The 6th thing that the Bible makes clear as to the inspiration of the apostle and prophets is that, the Holy Spirit in the Prophets and Apostles gave not only the thought but also gave the words in which the thought was to be expressed. We find this very clearly stated in 1 Cor. 2:13: “Which things also we speak, not in words which man’s wisdom teacheth, but which the Holy Spirit teacheth; combining spiritual things with spiritual words.” One of the most popular of the false theories of Inspiration in our day is that the Holy Spirit was the author of the thought, but that the Apostles were left to their own choice of words in the expression of the thought, and that therefore in studying the Bible we cannot emphasise the exact meaning of the words, but must try to find the thought of God that was back of the words, and which the writer has more or less inaccurately expressed. There are many teachers in our theological seminaries to-day, and in our pulpits, who speak very sneeringly and superciliously of those who believe in Verbal Inspiration,—i.e., those who believe that the Holy Spirit chose the very words in which the thought he was teaching was to be expressed, but however sneeringly they may speak of those who believe in Verbal Inspiration, certainly the Bible claims that it was verbally inspired. The passage which I have just read makes it as plain as language can possibly make it that the “words” in which the Apostle spoke were not “words which man’s wisdom teacheth, but which the Spirit teacheth.” Now if this is not the fact, if only the thought that was given to Paul was the thought of God, and he clothed the thought in his own words, then Paul was a thoroughly deceived man on a fundamental point, in which case no dependence at all can be placed in his teachings on any point, or else he was a deliberate fraud, in which case the quicker we burn up his books the better for us and all concerned. There is no possibility of finding any middle ground, and the attempts to find a middle ground have landed those who have tried it in all kinds of absurdities. If you have an exact and logical mind, you must take your choice between Verbal Inspiration and bald infidelity. Paul distinctly states that the words in which he conveyed to others the truth that was revealed to him were the words which the Holy Spirit taught him. The Holy Spirit himself has anticipated all these modern ingenious, but wholly unbiblical and utterly illogical and entirely false theories regarding his own work in the Apostles. The theory that “the concept” was inspired but the words in which the concept was expressed were not, was anticipated by the Holy Spirit Himself and exploded 1800 years before our supposedly wise 19th century theological teachers conceived it, and attempted to foist it upon an unsuspecting public. It was exploded eighteen centuries before it was exploited. Furthermore, the theory is absurd in itself. As the only way in which thought can be conveyed from one mind to another, from one man’s mind to another man’s mind, or from the mind of God to the mind of man is by words, therefore if the words are imperfect the thought expressed in those words is necessarily imperfect. The theory is an absurdity on its very face, and it is difficult to see how intelligent men could have ever deceived themselves into believing such a thoroughly illogical theory. If the words are not inspired the Bible is not inspired. Let us not deceive ourselves; let us face facts.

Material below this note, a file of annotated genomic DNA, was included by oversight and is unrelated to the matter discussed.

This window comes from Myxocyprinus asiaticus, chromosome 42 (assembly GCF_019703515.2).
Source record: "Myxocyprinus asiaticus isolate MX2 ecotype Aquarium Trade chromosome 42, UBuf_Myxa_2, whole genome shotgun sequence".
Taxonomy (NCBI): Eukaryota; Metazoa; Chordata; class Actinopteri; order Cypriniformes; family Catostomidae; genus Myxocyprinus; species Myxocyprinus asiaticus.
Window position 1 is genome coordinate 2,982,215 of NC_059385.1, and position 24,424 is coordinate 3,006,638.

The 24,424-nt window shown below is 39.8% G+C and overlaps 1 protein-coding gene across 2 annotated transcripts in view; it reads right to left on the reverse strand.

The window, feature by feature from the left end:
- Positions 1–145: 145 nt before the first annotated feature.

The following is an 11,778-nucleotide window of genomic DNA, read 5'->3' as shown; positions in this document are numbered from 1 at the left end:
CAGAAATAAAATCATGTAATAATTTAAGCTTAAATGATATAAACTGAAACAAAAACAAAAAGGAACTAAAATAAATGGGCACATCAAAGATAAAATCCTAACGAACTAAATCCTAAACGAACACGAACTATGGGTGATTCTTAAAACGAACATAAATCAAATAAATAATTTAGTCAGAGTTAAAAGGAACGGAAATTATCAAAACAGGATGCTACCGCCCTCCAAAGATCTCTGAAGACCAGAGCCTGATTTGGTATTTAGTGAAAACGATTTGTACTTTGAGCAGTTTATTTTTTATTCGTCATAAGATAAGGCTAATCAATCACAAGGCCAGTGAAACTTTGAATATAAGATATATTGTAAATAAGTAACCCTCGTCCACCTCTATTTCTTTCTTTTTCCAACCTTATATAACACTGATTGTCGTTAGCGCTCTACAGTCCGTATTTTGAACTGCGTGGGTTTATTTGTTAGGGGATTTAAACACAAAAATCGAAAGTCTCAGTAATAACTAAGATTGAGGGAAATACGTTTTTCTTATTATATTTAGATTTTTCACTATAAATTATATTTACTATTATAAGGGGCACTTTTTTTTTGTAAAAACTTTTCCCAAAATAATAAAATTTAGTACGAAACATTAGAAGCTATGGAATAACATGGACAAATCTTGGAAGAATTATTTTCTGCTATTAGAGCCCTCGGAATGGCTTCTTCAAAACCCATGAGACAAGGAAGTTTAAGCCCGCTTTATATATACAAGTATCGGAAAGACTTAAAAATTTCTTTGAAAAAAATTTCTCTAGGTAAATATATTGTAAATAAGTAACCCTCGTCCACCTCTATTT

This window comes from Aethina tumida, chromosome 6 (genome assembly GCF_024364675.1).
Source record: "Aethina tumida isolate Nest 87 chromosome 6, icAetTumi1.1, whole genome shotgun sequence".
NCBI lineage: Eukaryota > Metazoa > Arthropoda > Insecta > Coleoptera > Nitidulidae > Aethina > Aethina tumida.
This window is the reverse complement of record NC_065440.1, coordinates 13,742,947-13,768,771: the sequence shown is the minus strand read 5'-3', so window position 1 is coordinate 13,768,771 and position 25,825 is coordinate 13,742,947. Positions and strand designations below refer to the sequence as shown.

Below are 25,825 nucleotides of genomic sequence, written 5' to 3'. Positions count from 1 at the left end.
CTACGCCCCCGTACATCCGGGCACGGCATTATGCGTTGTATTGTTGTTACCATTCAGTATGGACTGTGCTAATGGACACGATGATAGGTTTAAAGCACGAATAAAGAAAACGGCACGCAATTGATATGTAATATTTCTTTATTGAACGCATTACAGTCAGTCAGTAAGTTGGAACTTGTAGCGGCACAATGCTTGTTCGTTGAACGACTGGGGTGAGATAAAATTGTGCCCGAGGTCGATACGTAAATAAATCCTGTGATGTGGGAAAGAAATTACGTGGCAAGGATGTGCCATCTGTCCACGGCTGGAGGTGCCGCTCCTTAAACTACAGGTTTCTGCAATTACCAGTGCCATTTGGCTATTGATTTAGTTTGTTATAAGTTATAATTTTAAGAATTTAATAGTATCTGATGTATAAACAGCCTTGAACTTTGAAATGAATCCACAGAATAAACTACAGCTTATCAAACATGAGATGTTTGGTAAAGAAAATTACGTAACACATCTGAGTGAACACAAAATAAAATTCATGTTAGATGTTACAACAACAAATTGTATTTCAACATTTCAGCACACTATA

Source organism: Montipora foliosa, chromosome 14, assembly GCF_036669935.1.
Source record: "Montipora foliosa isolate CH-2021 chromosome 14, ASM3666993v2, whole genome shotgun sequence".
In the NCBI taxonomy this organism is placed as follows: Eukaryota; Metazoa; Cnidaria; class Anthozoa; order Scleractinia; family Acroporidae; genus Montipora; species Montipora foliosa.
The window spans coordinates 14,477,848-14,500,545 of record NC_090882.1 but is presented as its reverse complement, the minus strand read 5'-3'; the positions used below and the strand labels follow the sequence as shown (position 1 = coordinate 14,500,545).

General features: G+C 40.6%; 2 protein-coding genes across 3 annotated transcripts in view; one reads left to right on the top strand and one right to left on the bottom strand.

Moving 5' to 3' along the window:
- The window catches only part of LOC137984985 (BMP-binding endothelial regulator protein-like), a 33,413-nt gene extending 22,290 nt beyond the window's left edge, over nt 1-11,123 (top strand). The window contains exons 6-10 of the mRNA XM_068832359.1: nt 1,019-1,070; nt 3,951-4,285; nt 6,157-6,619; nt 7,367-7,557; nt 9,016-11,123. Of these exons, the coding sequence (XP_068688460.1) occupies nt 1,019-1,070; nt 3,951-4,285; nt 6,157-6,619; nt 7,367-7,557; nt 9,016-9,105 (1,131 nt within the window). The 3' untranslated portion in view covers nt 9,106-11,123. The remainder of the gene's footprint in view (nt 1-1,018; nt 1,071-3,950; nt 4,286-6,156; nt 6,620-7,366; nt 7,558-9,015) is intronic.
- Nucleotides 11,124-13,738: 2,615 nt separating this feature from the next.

Furthermore, the more carefully and minutely one studies the wording of the statements of this wonderful book—the Bible—the more he will become convinced of the marvellous accuracy of the very words used to express the thought. To a superficial thinker the doctrine of Verbal Inspiration may appear questionable or even absurd, but any regenerate and Spirit-taught man who ponders the words of the Scripture day by day, and year after year, will become thoroughly and immovably convinced that the wisdom of God is in the very words used as well as in the thought which is expressed in the words. It is a significant and deeply impressive fact that our difficulties with the Bible rapidly disappear as we note the precise language used. The changing of a word or letter, or of a tense, case or number, would oftentimes land us in contradiction or untruth, but taking the words exactly as written, difficulties disappear and truth shines forth. Countless times people have come to me with apparent difficulties and supposed contradictions in the Bible and asked a solution, and I have pointed them to the exact words used and the solution was found in taking the words exactly as written. It was because they changed in a slight degree the very words that God spoke that a difficulty had seemed to arise. The Divine origin of nature shines forth more and more clearly the more closely we examine it under the microscope. As by the use of a powerful microscope we see the perfection of form and the adaptation of means to end in the minutest particles of matter, we are overwhelmingly convinced that God, a God of infinite wisdom and power, a wisdom extending down to the minutest parts of matter, is the author of the material universe: so likewise the divine origin of the Bible shines forth more and more clearly under the microscope. The more minutely we study the Bible the more we note the perfection with which the turn of a word reveals the absolute thought of God.

An important question, and a question that has puzzled many writers at this point, is: If the Holy Spirit is the author of the very words of Scripture how do we account for the variations in style and diction? How is it, for example, that Paul always used Pauline language, and John used Johannean language, and Peter used language that was characteristic of himself? The answer to this question is very simple and is two-fold: First, even though we could not account at all for this fact, it would have little weight against the explicit statement of God’s Word with any one who is humble enough and wise enough to recognise that there are a great many things which he cannot account for at all which could be easily accounted for if he knew a little more. It is only the man who has such amazing and stupendous conceit that he thinks he knows as much as God, in other words, that he is infinite in wisdom, who will give up an explicit statement of God’s Word simply because he sees a difficulty in the way of the acceptance of that statement, which he in his limited knowledge cannot solve. But there is a second answer, and an all-sufficient one, and that is this: these variations in style and diction are easily accounted for. The Holy Spirit is infinitely wise. He Himself is the Creator of Man, and of man’s power of speech, and therefore he is quite wise enough and has quite enough facility in the use of language in revealing truth to and through any individual to use words, phrases and forms of expression that are in that person’s ordinary vocabulary and forms of thought, and He is also quite wise enough to make use of that person’s peculiar individuality in revealing the truth through him. It is one of the marks of the Divine wisdom of this book that the same Divine truth is expressed with absolute accuracy in such widely variant forms of expression.